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At the Olympic Games (4) (Posted on 2004-07-21) Difficulty: 3 of 5
Before the last race, I heard the runners from Nepal, Oman and Pakistan make predictions about the final standings:

"I hope the Nepalese gets bronze, for then I'm certain to get silver."

"The Omani could get gold, but in that case I'd get silver."

"The gold medal will go to the Pakistani or to me."

I didn't know which runner said what, but as I learned later, they were all right. Furthermore, knowing which country won the race allowed me to calculate the final standings, which were... ?

See The Solution Submitted by Federico Kereki    
Rating: 3.1429 (7 votes)

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rowlf! | Comment 5 of 10 |
The statements aren't predictions on who gets which position, but rather on how they themselves fare against another player.

Statement one, stated by either the Omani or the Pakistani, is not claiming that they would fare better than the Nepalese but that they're weaker than the other country. (that is, if Nepal < them, then they're certain to get silver, not gold. therefore, them < the other competing country)

So we have two possibilites. Either the Omani said it, declaring the Pakistani will beat him, or the Pakistani said it, declaring the Omani would beat him.

Let's take the first case:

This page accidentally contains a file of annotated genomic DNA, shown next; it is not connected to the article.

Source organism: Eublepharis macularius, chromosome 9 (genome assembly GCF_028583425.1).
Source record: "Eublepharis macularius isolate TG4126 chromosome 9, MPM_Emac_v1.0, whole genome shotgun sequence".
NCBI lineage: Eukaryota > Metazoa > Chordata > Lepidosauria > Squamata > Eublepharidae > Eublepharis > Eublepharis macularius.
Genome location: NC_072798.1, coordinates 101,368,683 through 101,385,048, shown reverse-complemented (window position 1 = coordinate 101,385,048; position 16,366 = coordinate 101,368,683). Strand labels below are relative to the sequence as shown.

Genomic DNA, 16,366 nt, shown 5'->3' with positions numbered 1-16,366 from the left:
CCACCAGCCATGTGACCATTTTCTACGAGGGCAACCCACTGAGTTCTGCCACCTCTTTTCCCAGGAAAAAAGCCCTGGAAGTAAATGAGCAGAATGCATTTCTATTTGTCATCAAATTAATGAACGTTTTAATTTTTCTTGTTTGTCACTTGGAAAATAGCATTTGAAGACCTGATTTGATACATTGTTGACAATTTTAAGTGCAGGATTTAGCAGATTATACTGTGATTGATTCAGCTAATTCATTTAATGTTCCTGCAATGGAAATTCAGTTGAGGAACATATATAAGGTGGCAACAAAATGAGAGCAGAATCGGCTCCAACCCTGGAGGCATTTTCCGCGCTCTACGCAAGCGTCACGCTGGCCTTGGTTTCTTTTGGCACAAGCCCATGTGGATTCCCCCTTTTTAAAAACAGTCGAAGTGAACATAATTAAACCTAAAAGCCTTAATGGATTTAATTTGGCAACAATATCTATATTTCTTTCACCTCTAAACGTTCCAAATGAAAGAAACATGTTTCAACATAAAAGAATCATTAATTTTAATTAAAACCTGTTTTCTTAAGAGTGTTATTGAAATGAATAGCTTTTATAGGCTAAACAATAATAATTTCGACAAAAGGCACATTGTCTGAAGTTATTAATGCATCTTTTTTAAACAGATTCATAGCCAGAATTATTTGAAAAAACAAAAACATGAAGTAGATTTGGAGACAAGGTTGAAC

Fact 1. Omani says statement 1: Pakistani > Omani

Therefore, Pakistani says statement 2. The player declaring statement 2 doesn't know how his skill compares to the Omani, but is sure that if the Omani got gold, he could beat the other competing country (he'd definitely get the silver, not the bronze). In this case, the Nepal. Thus:

Fact 2. Pakistani says statement 2: Pakistani > Nepalese

Which leaves Nepal declaring statement 3. The player declaring statement 3 doesn't know how he'd fare against the Pakistani, but he's sure he (and Pakistani) would do better than the other country, which in this case, is Oman. Thus:

Fact 3. Nepalese says statement 3: Nepalese and Pakistani > Omani

To summarize:
Fact 1: P > O
Fact 2: P > N
Fact 3: N and P > O
Therefore: P > N > O

So the Pakistani gets the gold, the Nepalese gets silver, and the Omani gets the bronze.

Let's take the second case:

Fact 1. Pakistani says statement 1: Omani > Pakistani
Fact 2. Nepalese says statement 2: Nepalese > Pakistani
Fact 3. Omani says statement 3: Omani and Pakistani > Nepalese

To summarize:
Fact 1: O > P
Fact 2: N > P
Fact 3: O and P > N

Facts 2 and 3 go against each other, so this case is not possible.

This leaves only the first case. So for all their statements to be correct, the Pakistani must get the gold, the Nepalese the silver, the Omani the bronze, and the Chikkadog the bone!  Rowlf!

  Posted by Beloved Chikkadog on 2004-08-20 04:21:17
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